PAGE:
Legislation recently submitted by the Netanyahu-led opposition parties would go much further, however, fundamentally remaking the process by which the justices of the Supreme Court are selected in the first place, and abandoning that carefully constructed, multifaceted nine-member committee. Instead, Supreme Court justices would be chosen by the government, and confirmed by a vote in the Knesset.

MK Itamar Ben Gvir speaks in the Knesset on November 2, 2021. (Olivier Fitoussi/Flash90)

Submitted by MKs including Religious Zionism’s extremist provocateur Itamar Ben Gvir, a lawyer who has said he hopes his party will control the Justice Ministry in a future Netanyahu-led coalition, the bill might be seen as “merely” representing a shift toward a more American-style process for choosing the land’s highest judicial authorities.

But American justices are nominated by the president and confirmed by the Senate, and power in these two branches of government is often held by different parties; American justices have lifelong tenure to help underpin their independence, while Israeli ones must retire at 70; and the American system is anchored in the Constitution, while Israel has no constitution, and can continuously remake even its quasi-constitutional Basic Laws.

The revolution — and that’s what it is — proposed by the new bill’s advocates would feature no US-style checks and balances. The dominant political leadership of the day would control the entire process. The government would nominate its preferred justices, a simple Knesset majority (easily mustered by the government in most circumstances) would be sufficient to approve them, and at a stroke, as Sa’ar warned on Monday, Israel’s judicial independence would be swept aside.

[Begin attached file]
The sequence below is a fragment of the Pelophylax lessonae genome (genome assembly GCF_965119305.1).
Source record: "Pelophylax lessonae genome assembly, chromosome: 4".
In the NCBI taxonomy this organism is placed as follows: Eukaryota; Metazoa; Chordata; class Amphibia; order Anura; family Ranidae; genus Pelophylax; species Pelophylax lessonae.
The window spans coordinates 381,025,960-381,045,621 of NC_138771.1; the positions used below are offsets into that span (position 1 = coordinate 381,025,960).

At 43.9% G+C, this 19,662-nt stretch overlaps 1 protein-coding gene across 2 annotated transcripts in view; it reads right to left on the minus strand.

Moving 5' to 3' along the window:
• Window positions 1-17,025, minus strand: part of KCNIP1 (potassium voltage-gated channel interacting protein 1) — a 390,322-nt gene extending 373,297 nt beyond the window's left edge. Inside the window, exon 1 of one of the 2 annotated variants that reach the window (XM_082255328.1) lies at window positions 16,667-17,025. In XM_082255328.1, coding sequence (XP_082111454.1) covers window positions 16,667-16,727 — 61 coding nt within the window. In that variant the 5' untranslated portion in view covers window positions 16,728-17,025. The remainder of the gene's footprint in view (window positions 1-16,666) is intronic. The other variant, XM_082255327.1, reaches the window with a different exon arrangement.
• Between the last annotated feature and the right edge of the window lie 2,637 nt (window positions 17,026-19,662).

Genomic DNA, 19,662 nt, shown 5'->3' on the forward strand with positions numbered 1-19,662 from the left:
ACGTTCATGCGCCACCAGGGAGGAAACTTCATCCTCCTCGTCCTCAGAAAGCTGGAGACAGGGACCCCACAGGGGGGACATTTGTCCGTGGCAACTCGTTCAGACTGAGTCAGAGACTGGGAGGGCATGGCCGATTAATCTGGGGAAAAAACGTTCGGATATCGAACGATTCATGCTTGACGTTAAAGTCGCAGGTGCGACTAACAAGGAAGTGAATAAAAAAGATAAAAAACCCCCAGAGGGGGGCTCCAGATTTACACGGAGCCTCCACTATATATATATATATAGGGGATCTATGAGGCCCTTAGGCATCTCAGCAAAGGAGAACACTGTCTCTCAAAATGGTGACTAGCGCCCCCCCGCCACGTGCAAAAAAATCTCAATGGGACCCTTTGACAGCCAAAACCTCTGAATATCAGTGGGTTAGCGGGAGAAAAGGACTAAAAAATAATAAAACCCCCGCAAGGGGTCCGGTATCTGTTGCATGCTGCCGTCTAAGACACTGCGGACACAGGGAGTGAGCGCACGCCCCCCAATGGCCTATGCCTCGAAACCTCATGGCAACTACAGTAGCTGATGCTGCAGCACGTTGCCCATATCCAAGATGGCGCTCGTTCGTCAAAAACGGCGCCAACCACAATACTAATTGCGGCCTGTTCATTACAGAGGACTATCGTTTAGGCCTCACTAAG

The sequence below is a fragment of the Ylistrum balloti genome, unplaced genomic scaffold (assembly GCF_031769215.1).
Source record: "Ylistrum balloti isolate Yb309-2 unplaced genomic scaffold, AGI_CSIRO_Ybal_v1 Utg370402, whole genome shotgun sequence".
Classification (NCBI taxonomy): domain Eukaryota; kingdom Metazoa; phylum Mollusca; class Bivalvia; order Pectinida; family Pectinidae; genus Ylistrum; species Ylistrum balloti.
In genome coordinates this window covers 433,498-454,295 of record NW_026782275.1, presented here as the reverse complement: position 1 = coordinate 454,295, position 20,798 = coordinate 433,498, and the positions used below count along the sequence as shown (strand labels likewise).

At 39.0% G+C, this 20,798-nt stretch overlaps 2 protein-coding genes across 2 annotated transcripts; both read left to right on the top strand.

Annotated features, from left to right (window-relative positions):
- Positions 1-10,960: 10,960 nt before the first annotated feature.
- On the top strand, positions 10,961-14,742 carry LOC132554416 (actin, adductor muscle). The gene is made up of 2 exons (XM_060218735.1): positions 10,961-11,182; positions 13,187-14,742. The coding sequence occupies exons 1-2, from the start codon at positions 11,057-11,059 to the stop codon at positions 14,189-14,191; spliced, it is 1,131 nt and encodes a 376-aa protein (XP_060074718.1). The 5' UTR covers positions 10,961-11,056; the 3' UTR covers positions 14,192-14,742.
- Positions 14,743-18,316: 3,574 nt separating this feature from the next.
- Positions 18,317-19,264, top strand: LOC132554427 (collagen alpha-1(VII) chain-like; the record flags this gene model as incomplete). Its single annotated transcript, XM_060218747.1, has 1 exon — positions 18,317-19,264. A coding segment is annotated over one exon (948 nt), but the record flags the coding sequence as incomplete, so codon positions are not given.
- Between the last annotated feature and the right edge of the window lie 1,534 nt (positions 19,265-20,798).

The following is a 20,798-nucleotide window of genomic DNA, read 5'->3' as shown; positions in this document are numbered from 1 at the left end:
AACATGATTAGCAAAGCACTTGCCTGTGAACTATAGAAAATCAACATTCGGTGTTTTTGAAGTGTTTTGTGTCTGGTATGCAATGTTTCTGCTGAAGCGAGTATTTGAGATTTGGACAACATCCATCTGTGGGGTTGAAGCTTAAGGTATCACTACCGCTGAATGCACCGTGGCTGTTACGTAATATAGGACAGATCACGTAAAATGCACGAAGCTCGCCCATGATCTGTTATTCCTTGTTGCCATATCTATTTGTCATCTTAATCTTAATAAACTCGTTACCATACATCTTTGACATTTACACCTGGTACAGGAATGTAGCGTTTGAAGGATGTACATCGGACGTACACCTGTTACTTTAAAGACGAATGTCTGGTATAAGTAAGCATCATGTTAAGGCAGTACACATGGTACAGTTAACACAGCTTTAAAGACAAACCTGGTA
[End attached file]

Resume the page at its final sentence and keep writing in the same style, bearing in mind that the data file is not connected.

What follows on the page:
Members of the US Supreme Court pose for a group photo at the Supreme Court in Washington, April 23, 2021. Seated from left are Associate Justice Samuel Alito, Associate Justice Clarence Thomas, Chief Justice John Roberts, Associate Justice Stephen Breyer and Associate Justice Sonia Sotomayor, Standing from left are Associate Justice Brett Kavanaugh, Associate Justice Elena Kagan, Associate Justice Neil Gorsuch and Associate Justice Amy Coney Barrett. (Erin Schaff/The New York Times via AP)

The bill, Sa’ar told his New Hope faction on Monday, is “aimed at eliminating the Supreme Court’s independence and completely politicizing the selection process for judges.” He vowed to torpedo the legislation if and when it is brought up for a vote, and warned, “If, God forbid, a Bibi-Ben Gvir government is formed, the danger to Israel’s democratic regime of government will be clear and immediate.”

There’s one more potential factor that distinguishes the proposed change from the American system. In the US, the political pendulum tends to swing fairly rapidly. Not so in Israel, where after a 30-year monopoly on power of the center-left following the founding of the state, the political right has for decades been increasingly ascendant. Gradually, a party or ideologically consistent coalition holding protracted power would be able to shape the entire Supreme Court in its ideological image.

Sa’ar said he expected the bill to come up for a preliminary vote on Wednesday. But the Likud-led opposition has chosen not to put it on the agenda yet. Why risk defeat at this stage, after all, when the coalition is hanging by a thread, and a far more convenient parliamentary environment for such revolutionary legislation may be just around the corner?